Maynard was born in 1953 in Launceston, Tasmania, and is a member of the Ben Lomond and Cape Portland peoples. While he places himself firmly within the tradition of documentary photographer as social activist, his subjects are always strongly connected to his own life and upbringing as an Aboriginal person. The series that established him as a photographer, The Moonbird People, 1985-88, documents the annual tradition of mutton birding on the windswept islands of the Bass Strait, situated between the southeast Australian mainland and Tasmania. The Maynard family were one of 13 Aboriginal families living on the islands, and practising mutton birding, in 1847. The harvesting of moonbirds for their oil, meat and feathers is an annual cultural tradition that continues today. It is clear from the easy way his subjects carry themselves that they are comfortable in front of Maynard’s camera as they go about their business. “They knew they were involved in the process, and they trusted me,” he says of this series.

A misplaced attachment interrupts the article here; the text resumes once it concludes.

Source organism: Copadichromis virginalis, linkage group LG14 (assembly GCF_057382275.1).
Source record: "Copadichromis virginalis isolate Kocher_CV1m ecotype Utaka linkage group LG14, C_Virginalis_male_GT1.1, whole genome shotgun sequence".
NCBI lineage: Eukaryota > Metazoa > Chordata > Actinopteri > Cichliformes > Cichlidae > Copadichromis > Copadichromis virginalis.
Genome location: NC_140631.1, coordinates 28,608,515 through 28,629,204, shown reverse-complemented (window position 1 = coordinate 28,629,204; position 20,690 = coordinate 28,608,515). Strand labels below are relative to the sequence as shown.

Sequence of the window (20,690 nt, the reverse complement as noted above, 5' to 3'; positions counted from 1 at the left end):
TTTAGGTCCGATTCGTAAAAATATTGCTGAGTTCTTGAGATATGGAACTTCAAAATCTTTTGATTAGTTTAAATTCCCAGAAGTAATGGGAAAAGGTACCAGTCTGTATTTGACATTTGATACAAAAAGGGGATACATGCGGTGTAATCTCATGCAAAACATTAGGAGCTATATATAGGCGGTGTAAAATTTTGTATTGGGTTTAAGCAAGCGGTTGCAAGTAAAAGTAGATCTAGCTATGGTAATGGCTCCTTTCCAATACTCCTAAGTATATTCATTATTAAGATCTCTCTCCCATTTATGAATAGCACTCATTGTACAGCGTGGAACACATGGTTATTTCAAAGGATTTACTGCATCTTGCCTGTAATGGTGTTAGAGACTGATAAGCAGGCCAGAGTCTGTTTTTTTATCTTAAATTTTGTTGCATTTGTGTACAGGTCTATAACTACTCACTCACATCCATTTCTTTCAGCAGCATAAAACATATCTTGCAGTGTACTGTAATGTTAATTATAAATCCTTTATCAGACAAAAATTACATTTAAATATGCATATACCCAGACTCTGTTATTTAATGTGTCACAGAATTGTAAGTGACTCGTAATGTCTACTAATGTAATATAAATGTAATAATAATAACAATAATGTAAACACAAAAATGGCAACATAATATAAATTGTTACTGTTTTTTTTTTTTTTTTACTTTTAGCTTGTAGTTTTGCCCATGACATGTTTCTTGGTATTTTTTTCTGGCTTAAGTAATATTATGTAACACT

In his series Urban Diary, 1997, he captured the profoundly personal journey of adults undertaking rehabilitation for drug and alcohol addiction. He addressed the landmark High Court of Australia ruling on Native Title in the series Returning To Places That Name Us, 2000, while his series Portrait of a Distant Land, 2005–07 and Saddened were the hearts of many men, 2015 were completed closer to home in Tasmania, with narratives linked to history and place. They are the faces, places and landscapes that have informed, in intimate detail, the co-authorship of image-making that Maynard has developed over 30 years.

While he photographed the earlier The Moonbird People series with a 35mm camera, the majority of his professional practice saw him prefer the use of various medium format cameras.